There was a scare in the North Island coastal city of Tauranga, about 225 kilometers (140 miles) from Auckland, when a bouncing castle was blown 100 meters (yards). Tauranga City Council reported one person was hospitalized and four people were treated on site.

  • Revelers throng to New Year's parties after COVID hiatus
    Volunteers hand out free meals for the homeless at a Tokyo park on New Year's Eve on Saturday, Dec. 31, 2022. Credit: AP Photo/Yuri Kageyama
  • Revelers throng to New Year's parties after COVID hiatus
    People dressed as Ded Moroz, Grandfather Frost, the Russian Santa Claus, attend an annual flash mob in Moscow's Metro (Subway) in Moscow, Russia, Friday, Dec. 30, 2022. Credit: Sergei Kiselev, Moscow News Agency photo via AP
  • Revelers throng to New Year's parties after COVID hiatus
    Members of a Turkish dance club perform during New Year's Eve celebrations in a public garden in Turkish capital Ankara, Turkey, Friday, Dec. 30, 2022. Credit: AP Photo/Burhan Ozbilici
  • Revelers throng to New Year's parties after COVID hiatus
    People with shopping bags walk across a traffic intersection towards a train station near a shopping street in the Ueno district famous for a year-end shopping before New Year holidays in Tokyo, Friday, Dec. 30, 2022. Credit: AP Photo/Hiro Komae
  • Revelers throng to New Year's parties after COVID hiatus
    People stand in the waters of the Arabian Sea at sunset in Mumbai, India, Saturday, Dec. 31, 2022. Credit: AP Photo/Rafiq Maqbool
  • Revelers throng to New Year's parties after COVID hiatus
    People dressed as Ded Moroz, Grandfather Frost, the Russian Santa Claus, attend an annual flash mob in Moscow's Metro (Subway) in Moscow, Russia, Friday, Dec. 30, 2022. Credit: Sergei Kiselev, Moscow News Agency photo via AP
  • Revelers throng to New Year's parties after COVID hiatus
    Palestinian women take photos of themselves in front of giant panda decorations and illuminated numbers for the new year 2023, at the main road in Gaza City, Friday, Dec. 30, 2022. Credit: AP Photo/Adel Hana
  • Revelers throng to New Year's parties after COVID hiatus
    In this photo released by Xinhua News Agency Leaders of the Communist Party of China including Chinese President Xi Jinping, center and Chinese Premier Li Keqiang, third from right attend the New Year gathering organized by the National Committee of the Chinese People's Political Consultative Conference (CPPCC) in Beijing on Friday, Dec. 30, 2022. Credit: Li Xueren/Xinhua via AP
  • Revelers throng to New Year's parties after COVID hiatus
    In this photo released by Xinhua News Agency, Chinese President Xi Jinping speaks during the New Year gathering organized by the National Committee of the Chinese People's Political Consultative Conference (CPPCC) in Beijing on Friday, Dec. 30, 2022. Credit: Zhang Ling/Xinhua via AP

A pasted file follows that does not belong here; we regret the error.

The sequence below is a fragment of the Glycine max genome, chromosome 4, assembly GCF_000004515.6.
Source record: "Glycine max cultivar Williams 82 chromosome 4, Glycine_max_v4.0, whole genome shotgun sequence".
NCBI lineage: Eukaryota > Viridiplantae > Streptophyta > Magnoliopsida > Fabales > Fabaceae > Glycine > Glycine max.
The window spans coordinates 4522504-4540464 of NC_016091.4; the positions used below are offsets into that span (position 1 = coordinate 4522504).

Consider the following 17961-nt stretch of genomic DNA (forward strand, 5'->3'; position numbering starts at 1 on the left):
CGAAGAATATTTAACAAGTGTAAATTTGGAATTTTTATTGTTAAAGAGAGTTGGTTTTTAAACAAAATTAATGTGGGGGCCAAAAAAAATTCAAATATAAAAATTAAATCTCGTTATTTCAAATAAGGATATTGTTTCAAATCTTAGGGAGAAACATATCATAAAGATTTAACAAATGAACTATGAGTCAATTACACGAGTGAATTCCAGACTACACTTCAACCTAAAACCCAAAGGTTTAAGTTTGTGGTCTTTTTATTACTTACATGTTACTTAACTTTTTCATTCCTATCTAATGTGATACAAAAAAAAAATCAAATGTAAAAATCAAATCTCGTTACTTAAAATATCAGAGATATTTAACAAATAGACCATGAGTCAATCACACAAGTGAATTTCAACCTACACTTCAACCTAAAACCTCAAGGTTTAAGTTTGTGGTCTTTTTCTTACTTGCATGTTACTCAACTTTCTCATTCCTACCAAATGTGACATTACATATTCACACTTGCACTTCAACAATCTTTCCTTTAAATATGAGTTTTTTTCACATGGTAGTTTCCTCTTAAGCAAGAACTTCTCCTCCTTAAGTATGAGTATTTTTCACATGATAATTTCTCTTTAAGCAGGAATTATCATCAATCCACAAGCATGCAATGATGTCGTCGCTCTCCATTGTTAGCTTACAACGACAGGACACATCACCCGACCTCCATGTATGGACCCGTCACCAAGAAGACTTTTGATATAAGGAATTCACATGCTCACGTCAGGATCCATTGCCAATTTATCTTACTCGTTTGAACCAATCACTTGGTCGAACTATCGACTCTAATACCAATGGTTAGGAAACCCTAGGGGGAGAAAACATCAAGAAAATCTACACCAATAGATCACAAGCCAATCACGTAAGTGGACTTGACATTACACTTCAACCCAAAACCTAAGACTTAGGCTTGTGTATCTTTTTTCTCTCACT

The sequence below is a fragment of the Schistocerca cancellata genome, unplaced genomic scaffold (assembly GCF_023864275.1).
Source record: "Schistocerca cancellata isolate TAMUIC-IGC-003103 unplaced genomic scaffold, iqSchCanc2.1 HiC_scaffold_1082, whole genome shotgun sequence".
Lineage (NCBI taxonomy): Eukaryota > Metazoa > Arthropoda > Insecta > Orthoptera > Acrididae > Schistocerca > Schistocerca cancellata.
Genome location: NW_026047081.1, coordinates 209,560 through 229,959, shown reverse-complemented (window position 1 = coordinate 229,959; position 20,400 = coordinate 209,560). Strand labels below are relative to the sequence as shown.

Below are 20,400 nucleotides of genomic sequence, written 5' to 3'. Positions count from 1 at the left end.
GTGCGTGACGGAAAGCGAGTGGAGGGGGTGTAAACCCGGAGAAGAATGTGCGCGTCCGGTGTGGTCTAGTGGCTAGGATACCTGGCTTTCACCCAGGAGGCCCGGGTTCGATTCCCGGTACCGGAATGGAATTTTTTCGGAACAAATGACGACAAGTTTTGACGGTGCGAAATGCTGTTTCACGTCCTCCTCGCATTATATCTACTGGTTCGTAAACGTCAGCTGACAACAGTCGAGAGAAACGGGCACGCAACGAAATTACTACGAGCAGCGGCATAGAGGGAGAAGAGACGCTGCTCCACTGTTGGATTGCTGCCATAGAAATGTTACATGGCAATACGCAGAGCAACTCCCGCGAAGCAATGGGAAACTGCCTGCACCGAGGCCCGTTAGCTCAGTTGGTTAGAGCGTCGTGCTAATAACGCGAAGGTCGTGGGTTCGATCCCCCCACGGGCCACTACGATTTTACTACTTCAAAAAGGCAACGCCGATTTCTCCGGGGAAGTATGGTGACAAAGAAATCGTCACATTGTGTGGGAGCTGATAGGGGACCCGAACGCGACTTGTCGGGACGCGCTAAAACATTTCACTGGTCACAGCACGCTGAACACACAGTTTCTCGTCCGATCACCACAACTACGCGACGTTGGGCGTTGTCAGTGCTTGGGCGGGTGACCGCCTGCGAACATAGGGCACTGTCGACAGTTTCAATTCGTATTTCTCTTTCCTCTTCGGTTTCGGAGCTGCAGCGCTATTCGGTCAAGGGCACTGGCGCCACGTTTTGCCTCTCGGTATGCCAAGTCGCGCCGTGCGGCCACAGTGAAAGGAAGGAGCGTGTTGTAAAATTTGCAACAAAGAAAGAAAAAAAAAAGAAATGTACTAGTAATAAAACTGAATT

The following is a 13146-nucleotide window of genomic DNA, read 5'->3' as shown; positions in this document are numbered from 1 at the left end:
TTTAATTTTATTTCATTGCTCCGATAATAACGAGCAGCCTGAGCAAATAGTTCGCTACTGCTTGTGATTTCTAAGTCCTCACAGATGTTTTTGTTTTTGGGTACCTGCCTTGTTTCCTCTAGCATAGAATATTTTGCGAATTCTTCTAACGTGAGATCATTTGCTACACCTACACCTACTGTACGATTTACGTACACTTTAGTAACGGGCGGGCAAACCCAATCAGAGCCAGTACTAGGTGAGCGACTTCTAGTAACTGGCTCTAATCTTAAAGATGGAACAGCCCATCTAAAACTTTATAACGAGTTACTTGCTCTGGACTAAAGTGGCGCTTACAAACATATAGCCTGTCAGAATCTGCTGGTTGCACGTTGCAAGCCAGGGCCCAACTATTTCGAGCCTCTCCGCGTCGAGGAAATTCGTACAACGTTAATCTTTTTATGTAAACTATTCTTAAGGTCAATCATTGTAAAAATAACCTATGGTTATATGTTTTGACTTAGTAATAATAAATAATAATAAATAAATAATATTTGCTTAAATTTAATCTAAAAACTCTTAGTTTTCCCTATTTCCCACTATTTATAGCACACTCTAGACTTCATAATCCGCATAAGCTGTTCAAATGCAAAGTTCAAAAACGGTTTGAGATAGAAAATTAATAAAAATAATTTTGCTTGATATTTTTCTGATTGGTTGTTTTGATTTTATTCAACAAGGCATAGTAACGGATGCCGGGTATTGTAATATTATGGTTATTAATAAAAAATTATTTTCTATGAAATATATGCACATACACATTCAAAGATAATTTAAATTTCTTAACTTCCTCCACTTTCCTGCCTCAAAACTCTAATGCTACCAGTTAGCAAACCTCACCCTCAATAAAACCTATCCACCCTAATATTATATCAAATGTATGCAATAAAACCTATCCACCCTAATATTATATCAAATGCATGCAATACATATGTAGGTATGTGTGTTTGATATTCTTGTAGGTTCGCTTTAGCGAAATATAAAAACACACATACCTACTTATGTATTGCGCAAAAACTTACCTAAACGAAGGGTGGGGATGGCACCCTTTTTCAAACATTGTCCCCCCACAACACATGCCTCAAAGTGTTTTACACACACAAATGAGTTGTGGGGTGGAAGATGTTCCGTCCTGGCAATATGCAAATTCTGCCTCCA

• Revelers throng to New Year's parties after COVID hiatus
    A commercial aircraft approaches the runway as the sun sets for the last time in 2022, in New Delhi, India, Saturday, Dec. 31, 2022. Credit: AP Photo/Altaf Qadri
  • Revelers throng to New Year's parties after COVID hiatus
    People walk through a shopping street in the Ueno district famous for a year-end shopping before New Year holidays in Tokyo, Friday, Dec. 30, 2022. Credit: AP Photo/Hiro Komae
  • Revelers throng to New Year's parties after COVID hiatus
    A man buys shrimps and crab meat at a shopping street in the Ueno district famous for a year-end shopping before New Year holidays in Tokyo, Friday, Dec. 30, 2022. Credit: AP Photo/Hiro Komae
  • Revelers throng to New Year's parties after COVID hiatus
    Women dancers pray before their perform during culture parade to bid farewell to 2022 and welcoming 2023 in Bali, Indonesia on Saturday, Dec. 31, 2022. Credit: AP Photo/Firdia Lisnawati
  • Revelers throng to New Year's parties after COVID hiatus
    People gather before the New Year's countdown event at downtown Seoul, South Korea, Saturday, Dec. 31, 2022. Credit: AP Photo/Lee Jin-man
  • Revelers throng to New Year's parties after COVID hiatus
    Fireworks explode over the Sydney Harbour Bridge as New Year celebrations begin in Sydney, Australia, Sunday, Jan.1, 2023. Credit: Bianca De Marchi/AAP Image via AP
  • Revelers throng to New Year's parties after COVID hiatus
    Indonesian soldier stand guard in the main business district on New Year's Eve in Jakarta, Indonesia,Saturday, Dec. 31, 2022. Credit: AP Photo/Achmad Ibrahim
  • Revelers throng to New Year's parties after COVID hiatus
    In this Friday, Dec. 30, 2022, photo provided by the Florida Keys News Bureau, Evalena Worthington rehearses being lowered from the mast of a sailing vessel at the Schooner Wharf Bar in Key West, Fla. The Pirate Wench Drop is one of several Key West celebrations set for New Year's Eve to celebrate the dawn of 2023. Others include a drag performer, a giant reproduction of a conch shell and a faux tuna fish to be lowered at other local bars. Credit: Rob O'Neal/Florida Keys News Bureau via AP

In December 2021, five children were killed and four were injured in Devonport, Australia, when a gust of wind lifted a bouncing castle into the air at a school fair.

Authorities in military-ruled Myanmar announced a suspension of its normal four-hour curfew in the country's three biggest cities so residents can celebrate New Year's Eve. However, opponents of army rule are urging people to avoid public gatherings, claiming that security forces might stage a bombing or other attack and blame it on them.